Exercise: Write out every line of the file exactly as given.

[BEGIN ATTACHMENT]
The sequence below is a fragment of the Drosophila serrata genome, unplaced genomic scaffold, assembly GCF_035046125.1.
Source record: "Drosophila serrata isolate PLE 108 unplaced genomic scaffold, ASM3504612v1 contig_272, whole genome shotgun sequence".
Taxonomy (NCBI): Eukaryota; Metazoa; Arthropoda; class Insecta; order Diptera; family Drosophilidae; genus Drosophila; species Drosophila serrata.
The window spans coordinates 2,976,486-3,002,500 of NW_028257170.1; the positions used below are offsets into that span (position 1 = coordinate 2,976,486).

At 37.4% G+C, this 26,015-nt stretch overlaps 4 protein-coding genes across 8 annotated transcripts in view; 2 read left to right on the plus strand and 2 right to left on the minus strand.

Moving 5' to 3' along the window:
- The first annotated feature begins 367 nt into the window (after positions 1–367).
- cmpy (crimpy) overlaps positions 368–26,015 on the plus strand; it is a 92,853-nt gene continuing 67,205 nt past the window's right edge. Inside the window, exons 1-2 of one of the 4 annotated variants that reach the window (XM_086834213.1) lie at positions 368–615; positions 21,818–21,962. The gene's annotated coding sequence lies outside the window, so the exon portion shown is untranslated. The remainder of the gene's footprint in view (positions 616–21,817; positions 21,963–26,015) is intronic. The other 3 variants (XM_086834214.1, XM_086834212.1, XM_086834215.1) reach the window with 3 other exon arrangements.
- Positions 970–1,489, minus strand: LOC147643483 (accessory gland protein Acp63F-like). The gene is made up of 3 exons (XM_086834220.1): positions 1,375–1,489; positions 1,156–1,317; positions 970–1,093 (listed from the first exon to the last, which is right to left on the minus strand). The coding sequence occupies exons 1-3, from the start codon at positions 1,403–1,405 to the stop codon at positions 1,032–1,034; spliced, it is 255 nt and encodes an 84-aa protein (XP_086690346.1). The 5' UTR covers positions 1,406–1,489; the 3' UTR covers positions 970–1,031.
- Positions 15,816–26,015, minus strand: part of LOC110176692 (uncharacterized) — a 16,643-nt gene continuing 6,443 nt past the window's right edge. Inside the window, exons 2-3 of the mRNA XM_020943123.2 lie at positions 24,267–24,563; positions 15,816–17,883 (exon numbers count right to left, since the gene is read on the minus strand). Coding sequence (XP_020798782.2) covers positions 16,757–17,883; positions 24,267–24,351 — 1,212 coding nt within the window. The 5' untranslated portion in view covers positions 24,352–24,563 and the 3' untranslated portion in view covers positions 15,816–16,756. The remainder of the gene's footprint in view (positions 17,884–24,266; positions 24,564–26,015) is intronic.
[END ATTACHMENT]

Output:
The sequence below is a fragment of the Drosophila serrata genome, unplaced genomic scaffold, assembly GCF_035046125.1.
Source record: "Drosophila serrata isolate PLE 108 unplaced genomic scaffold, ASM3504612v1 contig_272, whole genome shotgun sequence".
Taxonomy (NCBI): Eukaryota; Metazoa; Arthropoda; class Insecta; order Diptera; family Drosophilidae; genus Drosophila; species Drosophila serrata.
The window spans coordinates 2,976,486-3,002,500 of NW_028257170.1; the positions used below are offsets into that span (position 1 = coordinate 2,976,486).

At 37.4% G+C, this 26,015-nt stretch overlaps 4 protein-coding genes across 8 annotated transcripts in view; 2 read left to right on the plus strand and 2 right to left on the minus strand.

Moving 5' to 3' along the window:
- The first annotated feature begins 367 nt into the window (after positions 1–367).
- cmpy (crimpy) overlaps positions 368–26,015 on the plus strand; it is a 92,853-nt gene continuing 67,205 nt past the window's right edge. Inside the window, exons 1-2 of one of the 4 annotated variants that reach the window (XM_086834213.1) lie at positions 368–615; positions 21,818–21,962. The gene's annotated coding sequence lies outside the window, so the exon portion shown is untranslated. The remainder of the gene's footprint in view (positions 616–21,817; positions 21,963–26,015) is intronic. The other 3 variants (XM_086834214.1, XM_086834212.1, XM_086834215.1) reach the window with 3 other exon arrangements.
- Positions 970–1,489, minus strand: LOC147643483 (accessory gland protein Acp63F-like). The gene is made up of 3 exons (XM_086834220.1): positions 1,375–1,489; positions 1,156–1,317; positions 970–1,093 (listed from the first exon to the last, which is right to left on the minus strand). The coding sequence occupies exons 1-3, from the start codon at positions 1,403–1,405 to the stop codon at positions 1,032–1,034; spliced, it is 255 nt and encodes an 84-aa protein (XP_086690346.1). The 5' UTR covers positions 1,406–1,489; the 3' UTR covers positions 970–1,031.
- Positions 15,816–26,015, minus strand: part of LOC110176692 (uncharacterized) — a 16,643-nt gene continuing 6,443 nt past the window's right edge. Inside the window, exons 2-3 of the mRNA XM_020943123.2 lie at positions 24,267–24,563; positions 15,816–17,883 (exon numbers count right to left, since the gene is read on the minus strand). Coding sequence (XP_020798782.2) covers positions 16,757–17,883; positions 24,267–24,351 — 1,212 coding nt within the window. The 5' untranslated portion in view covers positions 24,352–24,563 and the 3' untranslated portion in view covers positions 15,816–16,756. The remainder of the gene's footprint in view (positions 17,884–24,266; positions 24,564–26,015) is intronic.